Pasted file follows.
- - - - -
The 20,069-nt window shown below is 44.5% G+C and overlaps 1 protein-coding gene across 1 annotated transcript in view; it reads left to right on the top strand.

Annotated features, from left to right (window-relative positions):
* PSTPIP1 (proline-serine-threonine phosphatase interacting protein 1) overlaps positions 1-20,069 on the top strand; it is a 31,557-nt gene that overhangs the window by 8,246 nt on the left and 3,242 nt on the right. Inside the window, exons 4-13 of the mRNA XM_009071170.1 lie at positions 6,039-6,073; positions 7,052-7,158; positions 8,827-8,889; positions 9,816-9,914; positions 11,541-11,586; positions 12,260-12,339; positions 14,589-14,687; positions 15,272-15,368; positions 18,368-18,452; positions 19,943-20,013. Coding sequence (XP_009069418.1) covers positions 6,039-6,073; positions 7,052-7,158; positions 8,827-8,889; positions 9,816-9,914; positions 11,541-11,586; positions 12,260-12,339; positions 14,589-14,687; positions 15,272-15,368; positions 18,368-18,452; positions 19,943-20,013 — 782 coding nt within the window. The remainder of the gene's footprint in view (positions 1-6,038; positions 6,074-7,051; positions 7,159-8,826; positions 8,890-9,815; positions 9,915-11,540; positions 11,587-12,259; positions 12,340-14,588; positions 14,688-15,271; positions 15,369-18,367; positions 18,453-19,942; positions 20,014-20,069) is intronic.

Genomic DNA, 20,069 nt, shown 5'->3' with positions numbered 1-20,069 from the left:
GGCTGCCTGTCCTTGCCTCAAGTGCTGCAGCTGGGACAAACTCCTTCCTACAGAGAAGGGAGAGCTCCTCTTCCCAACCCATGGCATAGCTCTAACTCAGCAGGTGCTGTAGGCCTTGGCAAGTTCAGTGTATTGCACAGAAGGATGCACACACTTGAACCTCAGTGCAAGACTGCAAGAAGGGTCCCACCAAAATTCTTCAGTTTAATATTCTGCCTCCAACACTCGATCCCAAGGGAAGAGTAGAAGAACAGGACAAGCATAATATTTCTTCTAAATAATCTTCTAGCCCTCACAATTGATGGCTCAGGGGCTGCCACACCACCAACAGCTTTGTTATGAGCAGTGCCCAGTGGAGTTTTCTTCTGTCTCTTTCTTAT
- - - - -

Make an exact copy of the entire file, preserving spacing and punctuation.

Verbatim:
The 20,069-nt window shown below is 44.5% G+C and overlaps 1 protein-coding gene across 1 annotated transcript in view; it reads left to right on the top strand.

Annotated features, from left to right (window-relative positions):
* PSTPIP1 (proline-serine-threonine phosphatase interacting protein 1) overlaps positions 1-20,069 on the top strand; it is a 31,557-nt gene that overhangs the window by 8,246 nt on the left and 3,242 nt on the right. Inside the window, exons 4-13 of the mRNA XM_009071170.1 lie at positions 6,039-6,073; positions 7,052-7,158; positions 8,827-8,889; positions 9,816-9,914; positions 11,541-11,586; positions 12,260-12,339; positions 14,589-14,687; positions 15,272-15,368; positions 18,368-18,452; positions 19,943-20,013. Coding sequence (XP_009069418.1) covers positions 6,039-6,073; positions 7,052-7,158; positions 8,827-8,889; positions 9,816-9,914; positions 11,541-11,586; positions 12,260-12,339; positions 14,589-14,687; positions 15,272-15,368; positions 18,368-18,452; positions 19,943-20,013 — 782 coding nt within the window. The remainder of the gene's footprint in view (positions 1-6,038; positions 6,074-7,051; positions 7,159-8,826; positions 8,890-9,815; positions 9,915-11,540; positions 11,587-12,259; positions 12,340-14,588; positions 14,688-15,271; positions 15,369-18,367; positions 18,453-19,942; positions 20,014-20,069) is intronic.

Genomic DNA, 20,069 nt, shown 5'->3' with positions numbered 1-20,069 from the left:
GGCTGCCTGTCCTTGCCTCAAGTGCTGCAGCTGGGACAAACTCCTTCCTACAGAGAAGGGAGAGCTCCTCTTCCCAACCCATGGCATAGCTCTAACTCAGCAGGTGCTGTAGGCCTTGGCAAGTTCAGTGTATTGCACAGAAGGATGCACACACTTGAACCTCAGTGCAAGACTGCAAGAAGGGTCCCACCAAAATTCTTCAGTTTAATATTCTGCCTCCAACACTCGATCCCAAGGGAAGAGTAGAAGAACAGGACAAGCATAATATTTCTTCTAAATAATCTTCTAGCCCTCACAATTGATGGCTCAGGGGCTGCCACACCACCAACAGCTTTGTTATGAGCAGTGCCCAGTGGAGTTTTCTTCTGTCTCTTTCTTAT